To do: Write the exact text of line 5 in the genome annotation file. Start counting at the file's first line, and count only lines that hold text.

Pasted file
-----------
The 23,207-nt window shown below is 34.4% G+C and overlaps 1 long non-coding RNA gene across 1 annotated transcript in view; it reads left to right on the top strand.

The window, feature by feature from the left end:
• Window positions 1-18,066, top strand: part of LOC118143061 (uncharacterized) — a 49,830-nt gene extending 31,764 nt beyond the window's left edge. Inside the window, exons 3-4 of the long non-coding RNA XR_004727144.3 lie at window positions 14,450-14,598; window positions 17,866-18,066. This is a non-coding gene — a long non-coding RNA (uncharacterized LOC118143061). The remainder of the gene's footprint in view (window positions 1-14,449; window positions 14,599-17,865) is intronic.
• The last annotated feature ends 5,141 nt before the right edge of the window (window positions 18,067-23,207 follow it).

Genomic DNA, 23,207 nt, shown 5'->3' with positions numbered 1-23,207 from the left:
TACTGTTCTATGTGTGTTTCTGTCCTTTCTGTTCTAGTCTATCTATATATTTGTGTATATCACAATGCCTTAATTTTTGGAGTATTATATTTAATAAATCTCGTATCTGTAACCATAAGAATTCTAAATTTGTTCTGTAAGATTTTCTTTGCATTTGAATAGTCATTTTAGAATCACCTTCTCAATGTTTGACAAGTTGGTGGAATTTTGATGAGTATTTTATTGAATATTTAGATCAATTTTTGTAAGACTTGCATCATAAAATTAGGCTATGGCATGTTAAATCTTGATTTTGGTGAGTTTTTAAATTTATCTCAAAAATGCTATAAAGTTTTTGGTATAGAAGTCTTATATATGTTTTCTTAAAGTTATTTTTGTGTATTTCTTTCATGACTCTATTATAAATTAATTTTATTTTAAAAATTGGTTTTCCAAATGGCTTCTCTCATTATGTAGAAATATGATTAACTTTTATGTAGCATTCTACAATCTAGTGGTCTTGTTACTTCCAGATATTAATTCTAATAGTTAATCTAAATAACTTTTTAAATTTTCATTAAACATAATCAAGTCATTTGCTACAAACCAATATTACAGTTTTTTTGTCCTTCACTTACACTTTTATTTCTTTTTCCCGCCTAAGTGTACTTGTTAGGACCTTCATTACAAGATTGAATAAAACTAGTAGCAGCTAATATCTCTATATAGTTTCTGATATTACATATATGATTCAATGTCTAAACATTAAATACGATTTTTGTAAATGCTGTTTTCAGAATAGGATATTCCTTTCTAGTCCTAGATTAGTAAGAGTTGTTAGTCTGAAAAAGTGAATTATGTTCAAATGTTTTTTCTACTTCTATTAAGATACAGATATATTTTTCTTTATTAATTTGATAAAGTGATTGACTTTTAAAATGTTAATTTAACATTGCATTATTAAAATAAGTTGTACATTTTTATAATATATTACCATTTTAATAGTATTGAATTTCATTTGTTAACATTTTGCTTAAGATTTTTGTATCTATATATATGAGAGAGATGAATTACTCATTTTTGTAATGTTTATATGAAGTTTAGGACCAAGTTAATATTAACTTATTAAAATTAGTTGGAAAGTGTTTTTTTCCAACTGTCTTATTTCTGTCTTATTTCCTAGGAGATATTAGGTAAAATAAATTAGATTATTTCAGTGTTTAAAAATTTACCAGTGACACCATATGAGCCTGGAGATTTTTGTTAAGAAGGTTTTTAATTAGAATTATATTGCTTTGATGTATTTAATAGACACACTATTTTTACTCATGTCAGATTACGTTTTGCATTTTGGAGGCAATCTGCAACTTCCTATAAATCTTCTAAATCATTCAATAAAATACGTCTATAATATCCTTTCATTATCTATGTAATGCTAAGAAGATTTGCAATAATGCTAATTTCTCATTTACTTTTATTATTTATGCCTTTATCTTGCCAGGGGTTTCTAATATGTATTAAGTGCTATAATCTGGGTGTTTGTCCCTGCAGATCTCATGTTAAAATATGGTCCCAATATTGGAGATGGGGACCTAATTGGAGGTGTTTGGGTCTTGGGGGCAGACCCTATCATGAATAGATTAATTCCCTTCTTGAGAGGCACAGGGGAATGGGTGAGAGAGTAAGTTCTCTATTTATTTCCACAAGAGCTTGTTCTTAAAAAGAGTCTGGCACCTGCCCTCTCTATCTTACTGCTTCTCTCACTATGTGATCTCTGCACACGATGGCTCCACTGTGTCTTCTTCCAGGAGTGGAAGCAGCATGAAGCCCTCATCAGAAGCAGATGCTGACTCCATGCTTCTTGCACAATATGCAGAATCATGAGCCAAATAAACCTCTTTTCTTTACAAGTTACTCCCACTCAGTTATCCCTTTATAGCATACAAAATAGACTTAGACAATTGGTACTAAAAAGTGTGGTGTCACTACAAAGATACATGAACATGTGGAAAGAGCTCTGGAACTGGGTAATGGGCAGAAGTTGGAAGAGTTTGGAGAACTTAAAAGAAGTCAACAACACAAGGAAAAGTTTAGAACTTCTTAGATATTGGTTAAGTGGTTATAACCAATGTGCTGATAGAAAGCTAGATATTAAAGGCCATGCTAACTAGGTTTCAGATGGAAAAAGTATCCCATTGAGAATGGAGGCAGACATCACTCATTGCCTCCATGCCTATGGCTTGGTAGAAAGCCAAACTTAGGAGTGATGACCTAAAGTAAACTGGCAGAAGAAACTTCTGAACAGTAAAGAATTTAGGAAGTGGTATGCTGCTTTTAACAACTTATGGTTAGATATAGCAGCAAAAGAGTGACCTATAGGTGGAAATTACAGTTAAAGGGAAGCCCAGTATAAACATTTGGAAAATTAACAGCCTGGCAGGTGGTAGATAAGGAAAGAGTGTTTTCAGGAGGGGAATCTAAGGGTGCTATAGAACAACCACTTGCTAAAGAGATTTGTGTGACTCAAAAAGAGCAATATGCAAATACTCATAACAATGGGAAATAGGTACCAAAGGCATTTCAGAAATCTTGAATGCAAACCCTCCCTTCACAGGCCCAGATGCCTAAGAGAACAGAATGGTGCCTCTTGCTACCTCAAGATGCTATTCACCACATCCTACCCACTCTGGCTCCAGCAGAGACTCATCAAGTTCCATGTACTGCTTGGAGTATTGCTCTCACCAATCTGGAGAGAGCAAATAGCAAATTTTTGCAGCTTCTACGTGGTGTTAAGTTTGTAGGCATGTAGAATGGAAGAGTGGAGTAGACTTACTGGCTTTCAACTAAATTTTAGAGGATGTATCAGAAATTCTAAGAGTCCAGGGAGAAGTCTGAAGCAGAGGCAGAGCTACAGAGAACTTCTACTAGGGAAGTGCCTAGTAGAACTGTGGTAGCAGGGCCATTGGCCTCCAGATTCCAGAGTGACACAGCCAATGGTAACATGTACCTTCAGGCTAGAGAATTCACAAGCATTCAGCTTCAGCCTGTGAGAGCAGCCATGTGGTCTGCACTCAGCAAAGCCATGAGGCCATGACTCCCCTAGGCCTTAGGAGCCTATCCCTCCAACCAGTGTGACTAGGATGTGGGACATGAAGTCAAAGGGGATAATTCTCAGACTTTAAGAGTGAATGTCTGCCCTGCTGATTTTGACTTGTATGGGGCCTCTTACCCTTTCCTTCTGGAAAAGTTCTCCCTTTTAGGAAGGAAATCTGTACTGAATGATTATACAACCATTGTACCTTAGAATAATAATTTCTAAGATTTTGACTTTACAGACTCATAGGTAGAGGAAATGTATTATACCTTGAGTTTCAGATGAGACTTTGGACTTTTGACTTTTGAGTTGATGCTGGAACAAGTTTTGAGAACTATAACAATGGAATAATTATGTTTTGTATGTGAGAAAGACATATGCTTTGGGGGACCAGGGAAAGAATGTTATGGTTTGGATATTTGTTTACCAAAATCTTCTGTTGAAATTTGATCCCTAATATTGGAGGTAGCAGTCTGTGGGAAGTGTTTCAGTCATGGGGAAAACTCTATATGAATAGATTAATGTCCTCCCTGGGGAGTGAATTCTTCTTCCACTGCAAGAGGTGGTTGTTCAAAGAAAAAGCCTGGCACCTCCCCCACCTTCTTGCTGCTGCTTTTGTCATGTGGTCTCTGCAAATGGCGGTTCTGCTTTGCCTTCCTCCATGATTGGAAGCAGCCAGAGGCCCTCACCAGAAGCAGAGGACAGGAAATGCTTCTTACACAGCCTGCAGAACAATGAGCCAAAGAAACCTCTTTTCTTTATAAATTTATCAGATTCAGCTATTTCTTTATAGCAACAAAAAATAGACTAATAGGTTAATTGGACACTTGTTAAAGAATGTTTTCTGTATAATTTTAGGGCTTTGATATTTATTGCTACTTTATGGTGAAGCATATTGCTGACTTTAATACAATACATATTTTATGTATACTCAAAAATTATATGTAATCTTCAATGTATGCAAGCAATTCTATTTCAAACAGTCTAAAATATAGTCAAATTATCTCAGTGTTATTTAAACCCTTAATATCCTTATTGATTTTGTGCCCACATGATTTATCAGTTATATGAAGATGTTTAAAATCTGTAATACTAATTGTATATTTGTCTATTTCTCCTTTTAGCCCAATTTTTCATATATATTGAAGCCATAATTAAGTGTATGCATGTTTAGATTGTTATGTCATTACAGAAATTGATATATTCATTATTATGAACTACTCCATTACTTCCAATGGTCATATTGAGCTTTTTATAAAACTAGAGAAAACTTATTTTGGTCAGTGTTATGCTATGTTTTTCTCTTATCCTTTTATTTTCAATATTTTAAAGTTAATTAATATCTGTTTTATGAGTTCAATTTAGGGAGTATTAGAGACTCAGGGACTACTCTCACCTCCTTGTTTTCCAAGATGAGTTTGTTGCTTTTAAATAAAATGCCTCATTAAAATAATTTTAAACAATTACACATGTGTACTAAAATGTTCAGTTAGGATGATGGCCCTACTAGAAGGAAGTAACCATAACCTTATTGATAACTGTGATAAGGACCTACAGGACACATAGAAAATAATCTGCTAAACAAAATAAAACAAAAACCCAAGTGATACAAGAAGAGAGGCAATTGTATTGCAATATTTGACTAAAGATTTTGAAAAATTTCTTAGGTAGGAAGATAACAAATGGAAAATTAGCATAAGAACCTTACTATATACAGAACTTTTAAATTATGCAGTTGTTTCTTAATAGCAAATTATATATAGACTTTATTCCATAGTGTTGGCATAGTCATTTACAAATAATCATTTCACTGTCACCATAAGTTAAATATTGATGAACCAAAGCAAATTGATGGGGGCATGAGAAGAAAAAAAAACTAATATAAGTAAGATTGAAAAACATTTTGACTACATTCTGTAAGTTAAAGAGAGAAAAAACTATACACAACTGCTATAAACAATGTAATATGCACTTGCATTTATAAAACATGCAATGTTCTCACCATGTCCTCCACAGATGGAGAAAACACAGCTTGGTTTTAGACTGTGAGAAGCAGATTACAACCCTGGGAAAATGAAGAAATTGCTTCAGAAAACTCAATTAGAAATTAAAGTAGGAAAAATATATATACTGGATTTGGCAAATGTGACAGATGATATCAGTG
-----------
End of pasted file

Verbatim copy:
Genomic DNA, 23,207 nt, shown 5'->3' with positions numbered 1-23,207 from the left: